Edinburg Town Council members are forging ahead with plans to enforce town ordinances.

Town Mayor Dan Harshman said council members held a public hearing Tuesday evening on two amendments that deal with the town’s ability to hire a building inspector. The ordinance originally laid out the requirement that the town use the services of the county’s building inspector.

Some properties in town have been the subject of scrutiny for citizens and government bodies such as the Planning Commission. Although the town has enforcement systems in place to force property owners to maintain their properties, the town has been unable to enforce them for myriad reasons.

When the town requested to use the county building inspector's services, he told the town he was not authorized to enforce the town’s code.

Last month, citizens gathered at a town hall to discuss the rules around maintaining properties and whether they would support the town using taxpayer dollars to hire someone to help them enforce the town code.

Harshman said the amendments give the town leeway to go out and hire someone on a case-by-case basis when a building inspector is needed if the county building inspector cannot work on the case.

Harshman said the town didn’t discuss how much a building inspector would be paid and the ordinance doesn’t address that issue. But he said he doesn’t expect an inspector to cost more than $1,500 for purposes of enforcing their code. That price, he said, was an estimate from an inspector for what it would cost the town to hire someone to conduct an interior and exterior inspection of a property and produce a report.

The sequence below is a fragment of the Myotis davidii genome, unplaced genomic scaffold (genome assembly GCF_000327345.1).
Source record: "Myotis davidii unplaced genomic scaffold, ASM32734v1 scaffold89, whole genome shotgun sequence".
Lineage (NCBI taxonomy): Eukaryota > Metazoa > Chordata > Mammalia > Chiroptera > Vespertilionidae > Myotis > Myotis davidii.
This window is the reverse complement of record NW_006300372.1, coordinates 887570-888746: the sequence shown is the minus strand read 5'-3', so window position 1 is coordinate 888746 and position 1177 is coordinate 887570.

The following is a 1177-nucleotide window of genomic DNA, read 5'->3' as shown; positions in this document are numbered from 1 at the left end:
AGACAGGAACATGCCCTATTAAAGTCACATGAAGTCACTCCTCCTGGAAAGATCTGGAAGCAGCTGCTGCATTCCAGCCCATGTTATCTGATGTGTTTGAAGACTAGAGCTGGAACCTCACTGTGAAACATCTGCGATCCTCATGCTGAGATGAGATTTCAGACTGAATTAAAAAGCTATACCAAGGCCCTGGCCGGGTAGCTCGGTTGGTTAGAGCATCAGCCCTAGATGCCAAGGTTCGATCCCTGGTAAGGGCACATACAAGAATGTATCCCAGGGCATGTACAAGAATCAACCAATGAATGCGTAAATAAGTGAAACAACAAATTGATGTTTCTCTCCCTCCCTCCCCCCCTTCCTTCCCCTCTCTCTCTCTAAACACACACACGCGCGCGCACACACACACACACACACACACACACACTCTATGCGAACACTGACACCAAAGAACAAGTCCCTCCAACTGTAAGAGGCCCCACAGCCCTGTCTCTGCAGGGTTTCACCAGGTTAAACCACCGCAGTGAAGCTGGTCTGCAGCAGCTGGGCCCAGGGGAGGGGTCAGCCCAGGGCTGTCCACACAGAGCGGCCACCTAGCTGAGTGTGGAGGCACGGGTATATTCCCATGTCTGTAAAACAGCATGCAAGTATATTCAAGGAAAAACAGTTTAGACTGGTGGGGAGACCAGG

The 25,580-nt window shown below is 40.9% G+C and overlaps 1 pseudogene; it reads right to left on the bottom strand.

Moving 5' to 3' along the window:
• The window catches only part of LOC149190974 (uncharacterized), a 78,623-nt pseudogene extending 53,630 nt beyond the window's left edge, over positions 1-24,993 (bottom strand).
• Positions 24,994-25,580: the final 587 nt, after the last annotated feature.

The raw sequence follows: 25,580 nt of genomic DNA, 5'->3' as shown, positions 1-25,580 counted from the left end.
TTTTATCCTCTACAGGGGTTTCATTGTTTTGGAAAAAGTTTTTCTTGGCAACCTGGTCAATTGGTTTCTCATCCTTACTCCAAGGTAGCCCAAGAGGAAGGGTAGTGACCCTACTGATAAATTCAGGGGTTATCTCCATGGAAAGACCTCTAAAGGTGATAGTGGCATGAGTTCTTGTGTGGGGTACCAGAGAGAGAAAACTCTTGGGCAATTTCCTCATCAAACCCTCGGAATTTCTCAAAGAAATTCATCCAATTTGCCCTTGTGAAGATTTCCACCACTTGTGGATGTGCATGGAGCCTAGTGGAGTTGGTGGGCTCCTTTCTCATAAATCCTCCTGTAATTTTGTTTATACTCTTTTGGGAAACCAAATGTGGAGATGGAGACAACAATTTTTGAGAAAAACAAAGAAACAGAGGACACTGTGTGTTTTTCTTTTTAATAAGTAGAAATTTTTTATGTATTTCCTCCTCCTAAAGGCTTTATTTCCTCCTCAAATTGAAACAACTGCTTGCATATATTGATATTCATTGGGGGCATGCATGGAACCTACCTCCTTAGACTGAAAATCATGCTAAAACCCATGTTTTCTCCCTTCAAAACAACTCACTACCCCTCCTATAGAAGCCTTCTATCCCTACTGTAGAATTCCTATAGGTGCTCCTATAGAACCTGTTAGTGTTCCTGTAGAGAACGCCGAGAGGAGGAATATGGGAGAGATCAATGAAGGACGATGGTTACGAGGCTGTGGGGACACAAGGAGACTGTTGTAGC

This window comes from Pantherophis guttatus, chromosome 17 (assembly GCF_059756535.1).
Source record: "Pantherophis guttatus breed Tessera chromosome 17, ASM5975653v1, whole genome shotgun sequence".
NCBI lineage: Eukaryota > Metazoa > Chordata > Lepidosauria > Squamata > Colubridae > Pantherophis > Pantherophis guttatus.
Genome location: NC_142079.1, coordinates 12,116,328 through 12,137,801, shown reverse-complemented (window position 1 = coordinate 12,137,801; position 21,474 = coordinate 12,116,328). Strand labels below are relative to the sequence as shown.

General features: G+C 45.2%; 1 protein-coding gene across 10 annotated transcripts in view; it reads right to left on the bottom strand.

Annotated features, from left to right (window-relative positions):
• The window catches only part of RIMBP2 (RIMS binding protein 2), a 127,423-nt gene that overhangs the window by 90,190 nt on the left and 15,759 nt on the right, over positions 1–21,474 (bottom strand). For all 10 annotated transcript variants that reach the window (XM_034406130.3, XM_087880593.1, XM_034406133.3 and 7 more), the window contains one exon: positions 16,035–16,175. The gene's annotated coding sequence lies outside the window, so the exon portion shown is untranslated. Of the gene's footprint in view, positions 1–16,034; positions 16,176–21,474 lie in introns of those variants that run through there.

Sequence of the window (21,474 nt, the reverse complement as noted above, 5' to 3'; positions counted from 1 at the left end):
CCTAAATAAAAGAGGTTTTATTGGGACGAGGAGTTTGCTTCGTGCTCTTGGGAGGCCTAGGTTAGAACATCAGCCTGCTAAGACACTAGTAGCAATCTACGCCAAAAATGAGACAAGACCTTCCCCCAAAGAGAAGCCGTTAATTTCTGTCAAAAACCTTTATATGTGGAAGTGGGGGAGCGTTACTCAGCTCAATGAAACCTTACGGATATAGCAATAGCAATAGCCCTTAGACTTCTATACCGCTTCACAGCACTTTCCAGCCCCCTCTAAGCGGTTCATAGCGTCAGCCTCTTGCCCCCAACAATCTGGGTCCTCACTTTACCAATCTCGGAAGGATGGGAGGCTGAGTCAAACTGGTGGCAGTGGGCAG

The town will not likely move ahead on hiring an inspector until the new year, Harshman said, but council members wanted to make sure the town had the proper authority to do so when needed.

Council members also had the first reading of an ordinance that prohibits wells within the town.

The issue came up, Harshman said, in the course of a property transaction in which a family said they were planning on drilling a well for themselves rather than using the town’s water.

Harshman said he looked at other localities and that prohibitions on wells within town limits are a common feature but Edinburg did not have any rule prohibiting them.

Contact Max Thornberry at mthornberry@nvdaily.com